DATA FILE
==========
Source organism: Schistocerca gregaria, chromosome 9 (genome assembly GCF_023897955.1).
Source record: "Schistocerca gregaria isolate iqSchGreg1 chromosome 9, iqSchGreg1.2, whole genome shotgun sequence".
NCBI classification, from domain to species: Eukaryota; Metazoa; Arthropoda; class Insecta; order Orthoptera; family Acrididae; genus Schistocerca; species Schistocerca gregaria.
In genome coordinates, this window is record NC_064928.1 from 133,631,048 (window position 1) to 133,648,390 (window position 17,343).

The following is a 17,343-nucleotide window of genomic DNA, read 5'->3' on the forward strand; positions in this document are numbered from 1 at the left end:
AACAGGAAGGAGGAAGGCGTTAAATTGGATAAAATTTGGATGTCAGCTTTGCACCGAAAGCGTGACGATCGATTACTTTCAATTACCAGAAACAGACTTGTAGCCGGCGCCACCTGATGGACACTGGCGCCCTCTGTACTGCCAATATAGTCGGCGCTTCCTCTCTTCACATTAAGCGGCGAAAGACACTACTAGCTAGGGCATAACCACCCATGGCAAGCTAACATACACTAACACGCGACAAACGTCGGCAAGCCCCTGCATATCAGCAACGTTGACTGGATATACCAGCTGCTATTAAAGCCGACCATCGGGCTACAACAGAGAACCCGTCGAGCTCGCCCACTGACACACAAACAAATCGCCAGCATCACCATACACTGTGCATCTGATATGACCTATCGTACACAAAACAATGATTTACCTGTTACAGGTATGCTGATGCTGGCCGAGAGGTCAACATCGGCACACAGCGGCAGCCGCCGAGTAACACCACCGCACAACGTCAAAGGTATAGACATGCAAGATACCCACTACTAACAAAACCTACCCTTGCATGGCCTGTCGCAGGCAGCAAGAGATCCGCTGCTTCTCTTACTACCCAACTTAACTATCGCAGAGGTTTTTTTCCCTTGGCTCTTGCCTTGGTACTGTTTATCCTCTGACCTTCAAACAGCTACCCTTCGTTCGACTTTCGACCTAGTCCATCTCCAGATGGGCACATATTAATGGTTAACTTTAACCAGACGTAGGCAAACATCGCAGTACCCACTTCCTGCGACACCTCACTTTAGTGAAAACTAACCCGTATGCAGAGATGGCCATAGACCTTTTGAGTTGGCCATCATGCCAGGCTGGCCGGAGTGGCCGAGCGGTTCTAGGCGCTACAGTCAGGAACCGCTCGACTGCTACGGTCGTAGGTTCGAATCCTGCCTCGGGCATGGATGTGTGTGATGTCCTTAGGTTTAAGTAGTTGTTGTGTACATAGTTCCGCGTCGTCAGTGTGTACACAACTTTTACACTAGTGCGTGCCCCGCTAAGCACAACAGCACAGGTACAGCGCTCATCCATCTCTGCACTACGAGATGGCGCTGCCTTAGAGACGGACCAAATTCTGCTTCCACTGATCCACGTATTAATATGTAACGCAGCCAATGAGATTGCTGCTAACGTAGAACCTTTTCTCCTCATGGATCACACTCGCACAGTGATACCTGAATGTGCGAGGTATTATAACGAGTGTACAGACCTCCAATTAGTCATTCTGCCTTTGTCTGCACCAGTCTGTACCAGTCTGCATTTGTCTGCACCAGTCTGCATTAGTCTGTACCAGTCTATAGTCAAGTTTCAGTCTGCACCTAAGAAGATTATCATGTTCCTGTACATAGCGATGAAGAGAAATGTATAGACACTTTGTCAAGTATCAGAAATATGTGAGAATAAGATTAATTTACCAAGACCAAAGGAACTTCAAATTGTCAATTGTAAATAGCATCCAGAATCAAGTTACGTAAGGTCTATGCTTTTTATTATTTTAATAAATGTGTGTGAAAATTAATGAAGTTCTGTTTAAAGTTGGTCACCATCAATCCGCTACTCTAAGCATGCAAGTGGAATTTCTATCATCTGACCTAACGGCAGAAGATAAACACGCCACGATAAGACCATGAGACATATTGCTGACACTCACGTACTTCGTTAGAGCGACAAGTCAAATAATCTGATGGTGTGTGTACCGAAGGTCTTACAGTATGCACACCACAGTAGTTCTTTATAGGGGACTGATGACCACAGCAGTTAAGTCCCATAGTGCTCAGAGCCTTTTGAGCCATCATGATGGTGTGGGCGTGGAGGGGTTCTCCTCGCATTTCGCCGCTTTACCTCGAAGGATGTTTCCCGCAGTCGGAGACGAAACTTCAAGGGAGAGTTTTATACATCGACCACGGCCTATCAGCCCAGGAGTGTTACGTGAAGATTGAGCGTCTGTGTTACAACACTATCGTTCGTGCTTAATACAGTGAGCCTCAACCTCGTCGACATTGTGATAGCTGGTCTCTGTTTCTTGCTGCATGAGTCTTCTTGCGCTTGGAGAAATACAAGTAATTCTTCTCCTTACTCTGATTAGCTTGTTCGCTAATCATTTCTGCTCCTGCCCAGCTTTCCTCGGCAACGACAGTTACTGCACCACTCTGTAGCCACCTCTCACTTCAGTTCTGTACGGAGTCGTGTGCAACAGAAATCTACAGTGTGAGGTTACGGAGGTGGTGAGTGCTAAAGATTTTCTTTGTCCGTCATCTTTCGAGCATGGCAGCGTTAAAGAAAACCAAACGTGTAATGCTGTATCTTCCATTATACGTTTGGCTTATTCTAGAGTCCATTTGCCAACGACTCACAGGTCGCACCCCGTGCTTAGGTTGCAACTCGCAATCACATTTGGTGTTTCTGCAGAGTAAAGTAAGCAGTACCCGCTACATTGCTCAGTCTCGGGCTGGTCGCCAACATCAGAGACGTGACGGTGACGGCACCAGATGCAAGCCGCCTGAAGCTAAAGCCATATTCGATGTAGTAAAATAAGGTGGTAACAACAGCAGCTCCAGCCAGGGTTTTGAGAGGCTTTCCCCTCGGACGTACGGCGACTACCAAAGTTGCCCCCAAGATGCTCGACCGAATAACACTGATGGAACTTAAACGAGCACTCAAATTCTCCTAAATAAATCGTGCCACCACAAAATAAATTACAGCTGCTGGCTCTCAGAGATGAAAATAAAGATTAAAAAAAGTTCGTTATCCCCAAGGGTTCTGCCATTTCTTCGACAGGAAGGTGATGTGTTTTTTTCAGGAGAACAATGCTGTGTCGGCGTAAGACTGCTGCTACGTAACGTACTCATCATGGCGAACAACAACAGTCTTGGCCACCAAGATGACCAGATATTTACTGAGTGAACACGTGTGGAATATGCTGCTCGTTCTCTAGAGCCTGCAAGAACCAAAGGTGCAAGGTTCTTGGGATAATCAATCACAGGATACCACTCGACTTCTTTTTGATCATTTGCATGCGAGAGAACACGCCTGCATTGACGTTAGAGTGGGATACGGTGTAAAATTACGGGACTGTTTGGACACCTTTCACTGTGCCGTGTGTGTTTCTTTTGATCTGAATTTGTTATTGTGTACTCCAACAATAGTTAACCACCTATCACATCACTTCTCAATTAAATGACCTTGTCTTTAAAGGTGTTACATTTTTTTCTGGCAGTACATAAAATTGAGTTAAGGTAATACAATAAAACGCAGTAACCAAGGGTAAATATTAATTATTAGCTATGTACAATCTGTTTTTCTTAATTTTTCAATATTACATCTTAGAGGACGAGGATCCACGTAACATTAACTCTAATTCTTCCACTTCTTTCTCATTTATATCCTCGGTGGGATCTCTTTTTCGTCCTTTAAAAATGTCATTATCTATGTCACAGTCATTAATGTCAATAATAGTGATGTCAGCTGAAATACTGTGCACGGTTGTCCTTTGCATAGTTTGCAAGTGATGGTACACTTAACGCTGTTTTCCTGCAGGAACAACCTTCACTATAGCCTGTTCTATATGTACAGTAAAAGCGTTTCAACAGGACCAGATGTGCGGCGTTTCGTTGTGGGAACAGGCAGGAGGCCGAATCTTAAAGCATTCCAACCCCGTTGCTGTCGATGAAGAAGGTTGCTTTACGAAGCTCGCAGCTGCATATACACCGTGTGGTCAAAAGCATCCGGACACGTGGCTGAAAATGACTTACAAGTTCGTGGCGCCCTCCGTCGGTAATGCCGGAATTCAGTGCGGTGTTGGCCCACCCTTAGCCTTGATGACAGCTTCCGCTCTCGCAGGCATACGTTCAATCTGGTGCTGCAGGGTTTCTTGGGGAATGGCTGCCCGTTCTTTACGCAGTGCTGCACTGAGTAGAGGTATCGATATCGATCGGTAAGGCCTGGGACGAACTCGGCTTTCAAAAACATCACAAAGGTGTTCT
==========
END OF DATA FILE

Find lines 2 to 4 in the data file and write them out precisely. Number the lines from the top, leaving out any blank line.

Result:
Source record: "Schistocerca gregaria isolate iqSchGreg1 chromosome 9, iqSchGreg1.2, whole genome shotgun sequence".
NCBI classification, from domain to species: Eukaryota; Metazoa; Arthropoda; class Insecta; order Orthoptera; family Acrididae; genus Schistocerca; species Schistocerca gregaria.
In genome coordinates, this window is record NC_064928.1 from 133,631,048 (window position 1) to 133,648,390 (window position 17,343).